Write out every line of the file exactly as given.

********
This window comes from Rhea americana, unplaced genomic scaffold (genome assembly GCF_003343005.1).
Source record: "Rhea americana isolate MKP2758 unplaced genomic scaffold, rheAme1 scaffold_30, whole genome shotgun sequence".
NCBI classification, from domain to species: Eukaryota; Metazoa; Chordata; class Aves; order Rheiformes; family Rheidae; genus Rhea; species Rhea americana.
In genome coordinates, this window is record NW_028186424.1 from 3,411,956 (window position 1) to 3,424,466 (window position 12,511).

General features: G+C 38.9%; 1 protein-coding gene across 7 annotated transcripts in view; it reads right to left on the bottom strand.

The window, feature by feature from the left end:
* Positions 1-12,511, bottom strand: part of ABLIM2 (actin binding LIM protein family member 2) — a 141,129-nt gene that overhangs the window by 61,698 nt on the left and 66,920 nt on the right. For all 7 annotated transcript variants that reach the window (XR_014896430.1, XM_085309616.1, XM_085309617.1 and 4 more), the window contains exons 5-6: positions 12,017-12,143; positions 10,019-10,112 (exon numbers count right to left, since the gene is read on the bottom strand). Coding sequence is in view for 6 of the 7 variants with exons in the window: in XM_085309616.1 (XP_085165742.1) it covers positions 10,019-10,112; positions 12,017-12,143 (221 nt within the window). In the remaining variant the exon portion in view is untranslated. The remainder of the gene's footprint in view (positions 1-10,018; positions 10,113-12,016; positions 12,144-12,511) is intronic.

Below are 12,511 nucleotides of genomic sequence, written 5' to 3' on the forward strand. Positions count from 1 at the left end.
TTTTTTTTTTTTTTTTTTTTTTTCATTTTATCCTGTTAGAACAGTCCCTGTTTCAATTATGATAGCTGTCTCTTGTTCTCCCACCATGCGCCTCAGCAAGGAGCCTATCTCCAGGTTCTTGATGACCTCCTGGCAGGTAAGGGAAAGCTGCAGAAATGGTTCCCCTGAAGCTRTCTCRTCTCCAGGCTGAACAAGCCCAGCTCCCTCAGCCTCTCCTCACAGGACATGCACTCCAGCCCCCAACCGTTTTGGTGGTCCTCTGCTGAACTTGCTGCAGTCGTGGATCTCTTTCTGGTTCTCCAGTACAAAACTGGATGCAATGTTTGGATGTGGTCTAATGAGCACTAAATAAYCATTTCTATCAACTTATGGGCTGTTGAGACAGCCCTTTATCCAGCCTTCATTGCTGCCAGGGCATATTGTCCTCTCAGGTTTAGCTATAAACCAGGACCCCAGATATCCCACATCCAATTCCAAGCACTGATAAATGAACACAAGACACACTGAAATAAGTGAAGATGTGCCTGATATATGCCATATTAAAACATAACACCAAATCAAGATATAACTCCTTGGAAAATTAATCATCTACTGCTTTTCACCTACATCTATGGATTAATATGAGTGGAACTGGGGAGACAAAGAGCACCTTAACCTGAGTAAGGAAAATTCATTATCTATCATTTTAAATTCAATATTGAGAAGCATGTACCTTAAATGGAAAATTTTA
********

This window comes from Rhea americana, unplaced genomic scaffold (genome assembly GCF_003343005.1).
Source record: "Rhea americana isolate MKP2758 unplaced genomic scaffold, rheAme1 scaffold_30, whole genome shotgun sequence".
NCBI classification, from domain to species: Eukaryota; Metazoa; Chordata; class Aves; order Rheiformes; family Rheidae; genus Rhea; species Rhea americana.
In genome coordinates, this window is record NW_028186424.1 from 3,411,956 (window position 1) to 3,424,466 (window position 12,511).

General features: G+C 38.9%; 1 protein-coding gene across 7 annotated transcripts in view; it reads right to left on the bottom strand.

The window, feature by feature from the left end:
* Positions 1-12,511, bottom strand: part of ABLIM2 (actin binding LIM protein family member 2) — a 141,129-nt gene that overhangs the window by 61,698 nt on the left and 66,920 nt on the right. For all 7 annotated transcript variants that reach the window (XR_014896430.1, XM_085309616.1, XM_085309617.1 and 4 more), the window contains exons 5-6: positions 12,017-12,143; positions 10,019-10,112 (exon numbers count right to left, since the gene is read on the bottom strand). Coding sequence is in view for 6 of the 7 variants with exons in the window: in XM_085309616.1 (XP_085165742.1) it covers positions 10,019-10,112; positions 12,017-12,143 (221 nt within the window). In the remaining variant the exon portion in view is untranslated. The remainder of the gene's footprint in view (positions 1-10,018; positions 10,113-12,016; positions 12,144-12,511) is intronic.

Below are 12,511 nucleotides of genomic sequence, written 5' to 3' on the forward strand. Positions count from 1 at the left end.
TTTTTTTTTTTTTTTTTTTTTTTCATTTTATCCTGTTAGAACAGTCCCTGTTTCAATTATGATAGCTGTCTCTTGTTCTCCCACCATGCGCCTCAGCAAGGAGCCTATCTCCAGGTTCTTGATGACCTCCTGGCAGGTAAGGGAAAGCTGCAGAAATGGTTCCCCTGAAGCTRTCTCRTCTCCAGGCTGAACAAGCCCAGCTCCCTCAGCCTCTCCTCACAGGACATGCACTCCAGCCCCCAACCGTTTTGGTGGTCCTCTGCTGAACTTGCTGCAGTCGTGGATCTCTTTCTGGTTCTCCAGTACAAAACTGGATGCAATGTTTGGATGTGGTCTAATGAGCACTAAATAAYCATTTCTATCAACTTATGGGCTGTTGAGACAGCCCTTTATCCAGCCTTCATTGCTGCCAGGGCATATTGTCCTCTCAGGTTTAGCTATAAACCAGGACCCCAGATATCCCACATCCAATTCCAAGCACTGATAAATGAACACAAGACACACTGAAATAAGTGAAGATGTGCCTGATATATGCCATATTAAAACATAACACCAAATCAAGATATAACTCCTTGGAAAATTAATCATCTACTGCTTTTCACCTACATCTATGGATTAATATGAGTGGAACTGGGGAGACAAAGAGCACCTTAACCTGAGTAAGGAAAATTCATTATCTATCATTTTAAATTCAATATTGAGAAGCATGTACCTTAAATGGAAAATTTTA